Earlier this week, James Quintero, Director of the Center for Local Governance, and Dr. Vance Ginn, Economist with the Center for Fiscal Policy published an article in Forbes discussing the emerging local government debt crisis in Texas.
From the article:
Cities, counties, school districts, and special districts in Texas are drowning in debt. The latest information from the Texas Bond Review Board suggests that total local debt, including principal plus interest, in the Lone Star State grew by $5 billion in fiscal year 2013 to roughly $328 billion. In only the last five years, local debt has increased by a staggering $30 billion.
Texas’ local debt per person—ranked as the 2nd highest among the top 10 most populous states in a September 2012 Texas Comptroller report—is more than $12,400 per Texan. Yet even with such large obligations, past trends suggest this local debt will likely get much, much bigger on its own. From 2001 to 2011, the compounded growth rate of population and inflation increased by just 53 percent. By comparison, local government debt outstanding (principal only) rose by 122 percent over the same period, meaning that local debt growth is outpacing population and inflation by a factor of almost 2.5-to-1.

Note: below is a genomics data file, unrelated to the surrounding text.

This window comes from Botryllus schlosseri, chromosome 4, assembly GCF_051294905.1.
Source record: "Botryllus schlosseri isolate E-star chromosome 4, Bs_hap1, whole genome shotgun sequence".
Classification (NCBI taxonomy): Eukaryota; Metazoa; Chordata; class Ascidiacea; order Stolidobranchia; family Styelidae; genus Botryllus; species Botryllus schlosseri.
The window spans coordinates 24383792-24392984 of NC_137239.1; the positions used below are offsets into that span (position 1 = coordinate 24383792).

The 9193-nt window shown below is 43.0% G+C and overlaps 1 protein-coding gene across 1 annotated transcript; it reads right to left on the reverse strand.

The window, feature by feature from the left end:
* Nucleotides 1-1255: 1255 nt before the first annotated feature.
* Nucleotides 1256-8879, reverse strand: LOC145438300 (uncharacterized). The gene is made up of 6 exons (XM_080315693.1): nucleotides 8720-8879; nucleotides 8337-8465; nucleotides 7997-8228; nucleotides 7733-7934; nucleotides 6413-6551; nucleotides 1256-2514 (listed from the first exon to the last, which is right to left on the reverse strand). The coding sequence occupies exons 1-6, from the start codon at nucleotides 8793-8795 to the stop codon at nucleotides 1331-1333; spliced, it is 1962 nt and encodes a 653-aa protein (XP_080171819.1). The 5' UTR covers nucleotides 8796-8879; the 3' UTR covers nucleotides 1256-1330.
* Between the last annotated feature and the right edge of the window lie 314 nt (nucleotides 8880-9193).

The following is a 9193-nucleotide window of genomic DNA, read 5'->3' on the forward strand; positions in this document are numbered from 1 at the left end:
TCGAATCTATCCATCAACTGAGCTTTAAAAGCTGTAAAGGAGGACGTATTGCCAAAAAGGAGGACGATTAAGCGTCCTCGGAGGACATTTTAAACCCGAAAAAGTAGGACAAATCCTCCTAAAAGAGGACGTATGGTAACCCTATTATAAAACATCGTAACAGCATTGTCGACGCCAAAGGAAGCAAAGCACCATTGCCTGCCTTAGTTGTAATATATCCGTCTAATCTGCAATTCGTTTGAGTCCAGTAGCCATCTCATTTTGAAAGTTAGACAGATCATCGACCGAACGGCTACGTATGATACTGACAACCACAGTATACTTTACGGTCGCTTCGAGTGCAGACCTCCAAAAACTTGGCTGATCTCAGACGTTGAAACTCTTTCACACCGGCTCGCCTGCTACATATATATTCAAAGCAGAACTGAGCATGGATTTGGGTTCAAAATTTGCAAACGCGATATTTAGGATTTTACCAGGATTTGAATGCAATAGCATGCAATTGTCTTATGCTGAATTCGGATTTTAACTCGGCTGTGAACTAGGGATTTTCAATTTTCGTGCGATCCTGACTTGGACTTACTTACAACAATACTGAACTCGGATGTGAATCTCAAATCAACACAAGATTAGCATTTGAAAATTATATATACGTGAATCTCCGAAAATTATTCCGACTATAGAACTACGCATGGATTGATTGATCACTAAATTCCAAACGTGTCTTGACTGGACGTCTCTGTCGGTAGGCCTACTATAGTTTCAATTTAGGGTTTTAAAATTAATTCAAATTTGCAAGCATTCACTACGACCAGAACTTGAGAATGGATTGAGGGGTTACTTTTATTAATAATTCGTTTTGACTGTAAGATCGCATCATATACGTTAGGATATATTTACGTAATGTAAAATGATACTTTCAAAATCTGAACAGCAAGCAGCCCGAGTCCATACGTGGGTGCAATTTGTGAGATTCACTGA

As the article notes, a major contributing factor to the girth and growth of local government debt is the lack of basic information that voters have access to at the ballot box. Right now, Texas voters are only provided with two pieces of information—the principal amount to be borrowed and a short, often vague description of the project being voted on. This is simply not enough information for anyone to make an informed decision.
Fortunately, the next legislative session presents a good opportunity to begin addressing the growing problem of local government debt through voter education and ballot box transparency.